A South African did a feat no other person from his country has completed-- Sibusiso Vilane is the first South African to climb Mount Everest.
Everest is the highest mountain on seven continents. Since 2008, Vilane has been a member of the "Seven Summits" club, after reaching the top of the highest mountains on seven continents, becoming the first black African to join the elite club.
Climbing Everest is no small feat, that is for sure. Vilane braved deadly snow storms and of course, frigid temperatures. He conquered the mount in 2003, becoming the first black African to conquer Mount Everest.
But why take on such a grueling ask. "I think George Mallory had a perfect answer to this question when he said “because it is there”. The decision to climb Everest came when a friend told me that he thought I had a talent for climbing and that Everest had not been climbed by an African even after nearly fifty years after Hillary's first conquest of the Mountain," explains Vilane, who has been a conservationist in the bush for 12 years. (Sir Edmund Percival Hillary was one of the first people to climb Mount Everest and George Mallory was an English mountaineer who scaled the mountain in the early 1920s.)
For Vilane, it was also a matter of making history. In fact, Nelson Mandela hailed him as a hero at the time. "The fact that I was able to do it despite coming from a non-climbing background shows the world and every African that we have what it takes to also achieve greatness. It is a message to all those who overlook Africa," says Vilane. A dream since 1996, Vilane says, "It took 30 days to train for it because I could not afford going to all the ideal places for training. I only officially joined a group which tried to climb three small mountains in Nepal within the 30 days. We summited two only but the experience I thought was enough for me to take on the Big E."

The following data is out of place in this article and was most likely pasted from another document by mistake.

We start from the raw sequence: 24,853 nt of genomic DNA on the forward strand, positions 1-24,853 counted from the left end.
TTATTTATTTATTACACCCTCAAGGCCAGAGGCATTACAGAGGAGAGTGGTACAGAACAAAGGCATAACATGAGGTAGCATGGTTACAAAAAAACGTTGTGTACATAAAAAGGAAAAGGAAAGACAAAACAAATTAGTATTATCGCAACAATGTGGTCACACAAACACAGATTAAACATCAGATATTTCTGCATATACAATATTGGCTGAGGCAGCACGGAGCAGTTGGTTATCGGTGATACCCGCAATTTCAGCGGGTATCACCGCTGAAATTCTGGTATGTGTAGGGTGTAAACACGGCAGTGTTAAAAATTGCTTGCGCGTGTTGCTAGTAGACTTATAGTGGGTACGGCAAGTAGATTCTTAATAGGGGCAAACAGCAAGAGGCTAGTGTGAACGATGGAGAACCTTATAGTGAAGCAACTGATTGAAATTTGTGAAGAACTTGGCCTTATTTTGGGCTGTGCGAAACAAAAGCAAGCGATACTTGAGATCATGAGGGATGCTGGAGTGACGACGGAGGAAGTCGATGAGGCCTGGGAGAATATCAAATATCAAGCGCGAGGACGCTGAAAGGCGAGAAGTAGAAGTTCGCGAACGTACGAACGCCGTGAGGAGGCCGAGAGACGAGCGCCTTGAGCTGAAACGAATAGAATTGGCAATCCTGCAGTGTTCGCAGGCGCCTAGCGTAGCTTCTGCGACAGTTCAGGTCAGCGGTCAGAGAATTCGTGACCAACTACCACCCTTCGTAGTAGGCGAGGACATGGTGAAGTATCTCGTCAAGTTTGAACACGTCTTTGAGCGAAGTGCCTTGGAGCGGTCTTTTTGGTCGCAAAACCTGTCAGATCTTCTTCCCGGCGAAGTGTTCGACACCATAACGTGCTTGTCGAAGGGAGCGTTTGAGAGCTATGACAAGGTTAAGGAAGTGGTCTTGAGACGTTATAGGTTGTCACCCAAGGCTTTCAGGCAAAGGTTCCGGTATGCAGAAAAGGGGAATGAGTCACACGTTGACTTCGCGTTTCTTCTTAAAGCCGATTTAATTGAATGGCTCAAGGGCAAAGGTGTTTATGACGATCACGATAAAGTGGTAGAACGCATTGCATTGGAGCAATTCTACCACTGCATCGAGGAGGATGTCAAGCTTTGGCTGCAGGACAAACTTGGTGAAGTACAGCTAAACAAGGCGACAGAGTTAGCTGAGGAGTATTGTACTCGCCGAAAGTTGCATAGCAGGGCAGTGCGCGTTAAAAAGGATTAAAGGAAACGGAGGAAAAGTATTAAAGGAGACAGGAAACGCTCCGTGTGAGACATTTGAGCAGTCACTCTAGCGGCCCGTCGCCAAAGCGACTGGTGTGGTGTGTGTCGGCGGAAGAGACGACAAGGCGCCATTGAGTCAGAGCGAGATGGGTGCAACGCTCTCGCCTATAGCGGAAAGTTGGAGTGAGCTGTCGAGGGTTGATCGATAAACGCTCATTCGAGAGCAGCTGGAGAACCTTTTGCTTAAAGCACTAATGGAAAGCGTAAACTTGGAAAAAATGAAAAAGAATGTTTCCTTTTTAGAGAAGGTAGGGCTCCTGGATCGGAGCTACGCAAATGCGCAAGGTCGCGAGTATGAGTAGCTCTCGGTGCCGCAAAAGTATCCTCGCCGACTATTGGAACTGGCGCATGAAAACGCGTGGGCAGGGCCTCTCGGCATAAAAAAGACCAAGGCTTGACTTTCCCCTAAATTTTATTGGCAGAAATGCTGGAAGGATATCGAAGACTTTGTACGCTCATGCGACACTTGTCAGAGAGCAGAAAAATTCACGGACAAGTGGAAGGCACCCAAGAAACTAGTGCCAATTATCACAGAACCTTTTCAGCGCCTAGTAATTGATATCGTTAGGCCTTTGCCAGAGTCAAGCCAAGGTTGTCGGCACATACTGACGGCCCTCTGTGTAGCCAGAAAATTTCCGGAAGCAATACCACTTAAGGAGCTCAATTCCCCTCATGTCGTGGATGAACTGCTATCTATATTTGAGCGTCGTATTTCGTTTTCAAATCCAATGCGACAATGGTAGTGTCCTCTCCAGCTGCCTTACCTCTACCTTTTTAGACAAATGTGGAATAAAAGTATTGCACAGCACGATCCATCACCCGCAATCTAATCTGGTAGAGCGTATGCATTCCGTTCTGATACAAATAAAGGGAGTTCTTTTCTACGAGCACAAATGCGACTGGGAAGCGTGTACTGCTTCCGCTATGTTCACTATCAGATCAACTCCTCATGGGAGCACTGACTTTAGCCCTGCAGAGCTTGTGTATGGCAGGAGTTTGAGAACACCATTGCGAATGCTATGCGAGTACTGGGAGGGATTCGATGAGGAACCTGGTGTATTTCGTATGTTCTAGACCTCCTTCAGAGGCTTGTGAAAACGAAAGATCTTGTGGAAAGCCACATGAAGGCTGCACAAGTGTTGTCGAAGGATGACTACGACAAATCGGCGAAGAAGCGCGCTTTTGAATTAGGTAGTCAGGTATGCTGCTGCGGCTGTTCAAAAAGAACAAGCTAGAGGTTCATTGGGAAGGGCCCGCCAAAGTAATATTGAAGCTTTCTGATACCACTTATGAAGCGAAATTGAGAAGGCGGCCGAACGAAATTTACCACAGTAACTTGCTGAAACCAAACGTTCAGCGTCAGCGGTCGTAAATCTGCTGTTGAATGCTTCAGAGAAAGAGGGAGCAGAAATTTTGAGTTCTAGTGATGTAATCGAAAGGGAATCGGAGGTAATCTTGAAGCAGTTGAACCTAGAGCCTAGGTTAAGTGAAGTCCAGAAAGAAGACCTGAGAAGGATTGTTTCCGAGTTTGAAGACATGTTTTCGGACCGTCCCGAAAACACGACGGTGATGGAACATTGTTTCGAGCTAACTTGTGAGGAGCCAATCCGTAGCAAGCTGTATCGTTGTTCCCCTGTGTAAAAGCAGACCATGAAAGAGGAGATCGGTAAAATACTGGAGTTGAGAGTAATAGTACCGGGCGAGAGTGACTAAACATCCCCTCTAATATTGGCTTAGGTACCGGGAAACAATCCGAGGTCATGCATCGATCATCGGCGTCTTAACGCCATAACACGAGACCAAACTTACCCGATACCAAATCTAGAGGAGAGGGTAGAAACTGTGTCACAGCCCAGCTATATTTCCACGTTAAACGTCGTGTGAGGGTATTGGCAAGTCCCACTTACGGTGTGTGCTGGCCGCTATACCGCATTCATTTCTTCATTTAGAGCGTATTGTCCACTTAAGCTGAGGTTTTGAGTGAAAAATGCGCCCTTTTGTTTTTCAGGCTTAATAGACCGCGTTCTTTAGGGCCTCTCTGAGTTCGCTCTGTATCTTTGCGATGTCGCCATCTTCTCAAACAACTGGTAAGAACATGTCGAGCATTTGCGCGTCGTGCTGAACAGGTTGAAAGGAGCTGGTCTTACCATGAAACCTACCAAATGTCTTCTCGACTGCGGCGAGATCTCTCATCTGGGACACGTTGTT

But conquering Everest's treacherous slopes wasn't the only time the adventurer would make history. In 2008, Vilane became the first black African to walk completely unassisted to the South Pole. He undertook the journey on foot and walked 1,113 kilometers in 65 days in one of the world's most dangerous terrains. With the strongest winds on Earth, the Antarctica winds can blow at speeds of over 300 kilometers per hour with temperatures as low as -40 C.
Born in South Africa's north-western province of Mpumalanga, Vilane grew up in a remote village in Swaziland. When he climbed Everest for a second time in 2005 he raised $40,000 for two children's charities.
He hopes he inspires young Africans to reach the top in their own life journeys. "One word: 'Pride'. It means that we Africans can also challenge the almost impossible and we stand to conquer and can match the world in many ways," he says.
He´s even written a book about the adventure-- To the Top from Nowhere (http://www.aardvarkpress.co.za/ProductInfo.aspx?productid=9780958490788 ) and he has a second book coming soon about his walking excursion.